• 54. Margo Schulter  |  June 26, 2014 at 11:09 am

    SCOTUS may indeed want to take a marriage equality case, but after letting all or almost all of the circuits reach decisions first. That has a few advantages:

    (1) The Court gets the benefit of a range of rulings and rationales in making its decision;

    (2) Granting cert after the circuits have spoken prevents the granting of cert from cutting this process short by putting cases on hold which have not yet been decided at the circuit level; and

    (3) By letting marriage equality go into effect, in some regions for many months, before SCOTUS hears and then rules on the case(s) it has chosen, this strategy promotes a public impression of an historical SCOTUS decision which ratifies, rather than unilaterally commands, social change.

  • 55. TomPHL  |  June 26, 2014 at 3:38 pm

    Joe.My.God is reporting that the Indiana AG is conducting a poll on whether to appeal the court ruling. I must admit that I find this weird. If you are the AG, who claims to just be doing his duty to defend state law, then shouldn't you be consulting with your legal staff as to whether there is any likelihood of success on appeal and deciding to go forward based on that. Of course the AG is probably not basing his actions on the demands of the law, but on the political consequences of his actions, both to himself and his party. Does anyone think this means he might not appeal?

  • 56. ebohlman  |  June 26, 2014 at 4:08 pm

    I think it's just an (unlikely to be successful) attempt to avoid being held responsible for whatever action he takes.

  • 57. SeattleRobin  |  June 26, 2014 at 4:17 pm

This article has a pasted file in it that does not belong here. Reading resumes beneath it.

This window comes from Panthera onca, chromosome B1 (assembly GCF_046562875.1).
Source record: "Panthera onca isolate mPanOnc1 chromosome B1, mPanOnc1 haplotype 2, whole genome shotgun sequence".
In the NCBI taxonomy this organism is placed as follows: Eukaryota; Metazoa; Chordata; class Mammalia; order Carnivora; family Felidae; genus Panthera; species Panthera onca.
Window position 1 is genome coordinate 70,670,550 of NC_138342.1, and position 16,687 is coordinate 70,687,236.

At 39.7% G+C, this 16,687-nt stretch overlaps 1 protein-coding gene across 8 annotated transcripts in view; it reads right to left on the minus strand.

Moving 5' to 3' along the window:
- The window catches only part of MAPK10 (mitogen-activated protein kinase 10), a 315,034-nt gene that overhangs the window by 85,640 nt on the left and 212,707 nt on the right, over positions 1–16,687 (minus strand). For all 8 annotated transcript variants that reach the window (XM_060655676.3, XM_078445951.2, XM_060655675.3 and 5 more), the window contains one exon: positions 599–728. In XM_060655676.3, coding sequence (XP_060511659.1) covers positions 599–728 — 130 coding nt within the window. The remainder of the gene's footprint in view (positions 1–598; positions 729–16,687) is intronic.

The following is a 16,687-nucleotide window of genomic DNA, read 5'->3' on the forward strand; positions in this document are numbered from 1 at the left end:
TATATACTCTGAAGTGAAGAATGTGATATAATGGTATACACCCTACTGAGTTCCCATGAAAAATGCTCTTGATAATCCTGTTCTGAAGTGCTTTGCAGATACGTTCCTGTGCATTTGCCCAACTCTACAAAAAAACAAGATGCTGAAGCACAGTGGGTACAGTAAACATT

Exactly what I was thinking.

  • 58. David_Midvale_UT  |  June 26, 2014 at 4:26 pm

    I agree with your assessment; however, the Nine do not have to take the first case that comes to them and might decide to wait for that patchwork to fill in a bit before they take a case.

    Also. . . Some individuals may feel that inconsistency is better than creating another socially divisive and politically distracting situation like Roe v. Wade.

    Utah's Toady-in-Chief (Herbert) correctly observed that we all will be better off and can move forward with greater certainty if SCOTUS gives us the final word on the marriage equality question. Personally, I would rather see a few more circuit court opinions before the Nine weigh in.

  • 59. Bruno71  |  June 26, 2014 at 5:43 pm

    I bet whatever this "poll"'s true result, the AG will claim a majority of Indiana residents behind his action to appeal. He's looking for cover, but there is probably only one outcome here.

  • 60. Bruno71  |  June 26, 2014 at 5:45 pm

    It's been an interesting endeavor to guess whether or not SCOTUS will deny cert on any cases. It's certainly possible they will. But my gut tells me that they just can't resist granting cert and having their say as soon as possible. I'm not sure it even matters much how the other circuits rule.

  • 61. Bruno71  |  June 26, 2014 at 5:48 pm

    I'm thankful that Collins has been pro-LGBT in many ways before. She voted to repeal DADT and in favor of ENDA. However, I take no comfort in this. Maine has had ME for awhile now, and this should've been a no-brainer for someone with her record on LGBT rights. Since I don't see any ME issues coming up in Congress in the near future, I doubt this means much in the long run. I think it's awful how she played politics on this issue, but I guess she thought she'd struggle in her primary.